I find myself helplessly consumed with “Older Brother”, a conflicting position that poises the repeat button of my iTunes with the reality of losing this emotional masterpiece in an erosion of overexposure.
At first glance, the song is nothing more than a summery melody that effortlessly pleases as it glides along. The opening of the tune pairs the breezy, beach duo of a Beirut-equse ukulele melody with shimmering chimes coloring the background. And while the musical elements of the song shine, “Older Brother” is so much more than pleasing to the ear, presenting the listener with such a juxtaposition of emotions.
As the song progresses, the lyrics initially fall in place with the mood of the song, pairing the innocence of childhood with the happy go lucky feel of the ukulele. However, from there emotions start to blur as the backing music continues on but the vocals and lyrics seem to indicate something stirring beneath the surface.
As the lyrical story plays out throughout the song, the story of a friend who committed suicide seems to unravel in front of the listeners. From there, the audience is swept between an emotional divide, with the almost cheery arrangements presenting the story of utter grief.
Here we have someone who lost his best friend, a brotherly figure who decided he just didn’t “want to live with that frown” anymore and killed himself. Not only does the speaker have to cope with the grief of losing his best friend but also knowing that maybe things could have been different and maybe he failed him. Sure, he knows his friend is “just where [he] wants to be,” but what a useless crutch to rely on.
And yet, the speaker carries on, upholding superhuman strength and selflessness. Suicide is often regarded as such a selfish act but here the speaker bears the burden without complaint, even going as far to say “I love your troubles are now gone” even as he now has to go on without him. Instead of refusing the pain, the speaker accepts it, telling his friend “Don’t worry, I’m not sad,” as he continues to hold the friend’s “memory close to [his] chest” and even vows to look after his sister, another victim that the friend left behind.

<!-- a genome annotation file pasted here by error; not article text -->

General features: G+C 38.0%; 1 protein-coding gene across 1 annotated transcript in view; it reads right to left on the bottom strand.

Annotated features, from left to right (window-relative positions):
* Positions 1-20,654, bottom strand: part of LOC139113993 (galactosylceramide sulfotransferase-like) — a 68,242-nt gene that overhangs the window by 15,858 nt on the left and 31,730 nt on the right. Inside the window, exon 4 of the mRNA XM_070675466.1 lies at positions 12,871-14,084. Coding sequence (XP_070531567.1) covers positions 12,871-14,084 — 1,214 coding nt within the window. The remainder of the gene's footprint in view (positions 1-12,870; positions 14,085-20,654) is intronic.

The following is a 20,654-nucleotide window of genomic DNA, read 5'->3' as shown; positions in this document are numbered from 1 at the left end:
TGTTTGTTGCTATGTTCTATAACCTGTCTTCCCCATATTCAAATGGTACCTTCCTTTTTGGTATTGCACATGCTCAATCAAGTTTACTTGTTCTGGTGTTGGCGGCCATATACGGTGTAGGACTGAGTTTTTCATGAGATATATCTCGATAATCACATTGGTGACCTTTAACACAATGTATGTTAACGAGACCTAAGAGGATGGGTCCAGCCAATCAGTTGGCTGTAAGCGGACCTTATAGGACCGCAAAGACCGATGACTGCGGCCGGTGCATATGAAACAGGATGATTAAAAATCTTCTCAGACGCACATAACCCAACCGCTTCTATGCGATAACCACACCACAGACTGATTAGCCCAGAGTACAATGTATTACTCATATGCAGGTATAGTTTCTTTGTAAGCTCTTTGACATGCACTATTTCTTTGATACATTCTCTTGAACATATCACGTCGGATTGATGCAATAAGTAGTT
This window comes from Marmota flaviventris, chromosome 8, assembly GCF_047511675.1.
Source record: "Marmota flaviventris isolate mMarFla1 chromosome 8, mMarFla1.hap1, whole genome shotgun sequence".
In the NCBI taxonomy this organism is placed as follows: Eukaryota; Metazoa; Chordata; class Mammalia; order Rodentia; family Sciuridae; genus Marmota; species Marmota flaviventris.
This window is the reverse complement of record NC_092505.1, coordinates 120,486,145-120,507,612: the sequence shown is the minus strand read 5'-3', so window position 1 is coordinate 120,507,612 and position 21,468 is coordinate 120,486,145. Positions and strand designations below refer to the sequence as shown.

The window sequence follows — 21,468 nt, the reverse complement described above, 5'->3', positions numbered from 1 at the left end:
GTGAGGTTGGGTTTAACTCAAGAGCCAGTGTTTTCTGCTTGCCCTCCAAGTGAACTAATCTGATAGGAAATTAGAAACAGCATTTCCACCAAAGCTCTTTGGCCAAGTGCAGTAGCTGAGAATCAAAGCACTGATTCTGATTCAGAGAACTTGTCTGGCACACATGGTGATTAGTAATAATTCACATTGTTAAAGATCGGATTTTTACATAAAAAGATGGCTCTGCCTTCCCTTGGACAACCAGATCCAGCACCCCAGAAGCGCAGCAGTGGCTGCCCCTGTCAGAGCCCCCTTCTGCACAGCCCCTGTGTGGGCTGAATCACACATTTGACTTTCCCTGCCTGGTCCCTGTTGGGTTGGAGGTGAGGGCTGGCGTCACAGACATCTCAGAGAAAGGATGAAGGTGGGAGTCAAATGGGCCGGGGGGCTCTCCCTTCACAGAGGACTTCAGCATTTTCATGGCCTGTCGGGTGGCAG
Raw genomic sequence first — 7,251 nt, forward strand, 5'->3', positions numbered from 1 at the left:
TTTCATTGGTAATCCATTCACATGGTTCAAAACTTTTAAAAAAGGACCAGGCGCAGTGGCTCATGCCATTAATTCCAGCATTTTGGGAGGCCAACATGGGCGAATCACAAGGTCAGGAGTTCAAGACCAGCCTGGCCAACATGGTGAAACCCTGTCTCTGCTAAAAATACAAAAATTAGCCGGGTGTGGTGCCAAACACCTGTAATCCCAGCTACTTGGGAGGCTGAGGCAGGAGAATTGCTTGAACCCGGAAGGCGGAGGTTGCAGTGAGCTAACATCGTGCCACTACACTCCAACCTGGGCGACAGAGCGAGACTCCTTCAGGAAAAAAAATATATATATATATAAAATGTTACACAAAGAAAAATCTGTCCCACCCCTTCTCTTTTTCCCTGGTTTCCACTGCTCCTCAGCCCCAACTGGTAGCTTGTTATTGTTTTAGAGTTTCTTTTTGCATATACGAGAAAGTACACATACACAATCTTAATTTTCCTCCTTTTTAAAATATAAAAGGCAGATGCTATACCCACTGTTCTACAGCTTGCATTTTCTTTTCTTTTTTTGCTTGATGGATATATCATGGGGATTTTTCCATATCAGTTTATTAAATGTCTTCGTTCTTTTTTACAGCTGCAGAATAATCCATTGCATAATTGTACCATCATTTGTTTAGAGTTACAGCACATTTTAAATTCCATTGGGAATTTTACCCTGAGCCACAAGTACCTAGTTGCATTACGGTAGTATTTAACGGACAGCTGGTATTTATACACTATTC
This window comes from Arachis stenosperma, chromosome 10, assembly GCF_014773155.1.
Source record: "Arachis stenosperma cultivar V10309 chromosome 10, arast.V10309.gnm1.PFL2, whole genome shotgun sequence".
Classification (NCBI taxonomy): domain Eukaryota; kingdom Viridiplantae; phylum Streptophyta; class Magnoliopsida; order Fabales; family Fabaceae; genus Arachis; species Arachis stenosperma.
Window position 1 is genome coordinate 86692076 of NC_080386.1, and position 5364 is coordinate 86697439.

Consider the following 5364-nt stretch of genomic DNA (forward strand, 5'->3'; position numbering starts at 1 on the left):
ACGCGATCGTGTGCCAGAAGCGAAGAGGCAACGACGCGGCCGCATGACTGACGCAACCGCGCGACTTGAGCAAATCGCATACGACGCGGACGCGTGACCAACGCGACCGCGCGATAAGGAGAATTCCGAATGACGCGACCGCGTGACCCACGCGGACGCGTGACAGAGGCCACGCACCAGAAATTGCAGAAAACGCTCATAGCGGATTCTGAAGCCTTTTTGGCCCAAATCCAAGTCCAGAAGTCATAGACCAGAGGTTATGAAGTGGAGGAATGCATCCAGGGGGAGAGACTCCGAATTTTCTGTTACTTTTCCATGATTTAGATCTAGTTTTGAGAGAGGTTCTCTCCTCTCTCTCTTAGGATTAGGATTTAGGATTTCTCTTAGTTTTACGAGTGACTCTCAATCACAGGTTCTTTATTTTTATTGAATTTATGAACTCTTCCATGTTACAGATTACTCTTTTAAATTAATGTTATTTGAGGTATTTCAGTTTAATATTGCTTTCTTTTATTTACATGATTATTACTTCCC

His resigned statements of grief are his only acknowledgement of his pain, statements that hardly even come across as such; terribly hard things to deal with that he just passes over. He asks the question “Could you have stayed just one more night, for all of us to say good bye?” but holds no grudge at all. He is a saint that understands the pain.
And this message of optimism is carried on through the music, as the message all comes together. Such a beautiful human sacrifice is shown when the utterly depressing verses naturally lead into the uprising of inspiring “oohs” that show the shallowness of the word beautiful. The music shows none of this pain, instead it reflects the beauty of the person and the friendship that was lost, nearly pushing away all the pain while respecting the gravity of the situation.
I guess when all is said and done, love is all about sacrifice. I’ll never forget the end of the movie Juno when Juno and Paulie are sitting, singing the Moldy Peaches song and the track team runs by, so simply and effectively showing that love requires this sacrifice. Mark (Jason Bateman’s character) just couldn’t sacrifice his dreams to save his marriage while Paulie throws his entire future in jeopardy by being there to support Juno. And for the speaker to keep loving his friend, the same sacrifice his required. And damn is it beautiful.